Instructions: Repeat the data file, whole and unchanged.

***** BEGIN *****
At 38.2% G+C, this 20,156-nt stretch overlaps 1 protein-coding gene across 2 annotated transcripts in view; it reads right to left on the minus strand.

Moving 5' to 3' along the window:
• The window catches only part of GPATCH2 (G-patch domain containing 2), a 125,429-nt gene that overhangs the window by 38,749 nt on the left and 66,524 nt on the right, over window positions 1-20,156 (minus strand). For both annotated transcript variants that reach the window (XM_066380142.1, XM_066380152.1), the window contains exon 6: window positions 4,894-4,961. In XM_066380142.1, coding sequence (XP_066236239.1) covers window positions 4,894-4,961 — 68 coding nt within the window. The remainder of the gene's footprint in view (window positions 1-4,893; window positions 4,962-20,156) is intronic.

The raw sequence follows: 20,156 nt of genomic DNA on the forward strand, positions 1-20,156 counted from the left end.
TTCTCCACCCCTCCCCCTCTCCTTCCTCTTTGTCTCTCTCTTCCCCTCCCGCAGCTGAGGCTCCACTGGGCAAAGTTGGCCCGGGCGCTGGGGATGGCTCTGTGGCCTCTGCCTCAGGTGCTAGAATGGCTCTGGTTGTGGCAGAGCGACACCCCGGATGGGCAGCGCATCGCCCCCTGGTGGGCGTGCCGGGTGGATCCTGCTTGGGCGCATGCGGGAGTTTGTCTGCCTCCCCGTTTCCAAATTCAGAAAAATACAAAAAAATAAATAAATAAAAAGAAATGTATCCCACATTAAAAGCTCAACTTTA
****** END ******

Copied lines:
At 38.2% G+C, this 20,156-nt stretch overlaps 1 protein-coding gene across 2 annotated transcripts in view; it reads right to left on the minus strand.

Moving 5' to 3' along the window:
• The window catches only part of GPATCH2 (G-patch domain containing 2), a 125,429-nt gene that overhangs the window by 38,749 nt on the left and 66,524 nt on the right, over window positions 1-20,156 (minus strand). For both annotated transcript variants that reach the window (XM_066380142.1, XM_066380152.1), the window contains exon 6: window positions 4,894-4,961. In XM_066380142.1, coding sequence (XP_066236239.1) covers window positions 4,894-4,961 — 68 coding nt within the window. The remainder of the gene's footprint in view (window positions 1-4,893; window positions 4,962-20,156) is intronic.

The raw sequence follows: 20,156 nt of genomic DNA on the forward strand, positions 1-20,156 counted from the left end.
TTCTCCACCCCTCCCCCTCTCCTTCCTCTTTGTCTCTCTCTTCCCCTCCCGCAGCTGAGGCTCCACTGGGCAAAGTTGGCCCGGGCGCTGGGGATGGCTCTGTGGCCTCTGCCTCAGGTGCTAGAATGGCTCTGGTTGTGGCAGAGCGACACCCCGGATGGGCAGCGCATCGCCCCCTGGTGGGCGTGCCGGGTGGATCCTGCTTGGGCGCATGCGGGAGTTTGTCTGCCTCCCCGTTTCCAAATTCAGAAAAATACAAAAAAATAAATAAATAAAAAGAAATGTATCCCACATTAAAAGCTCAACTTTA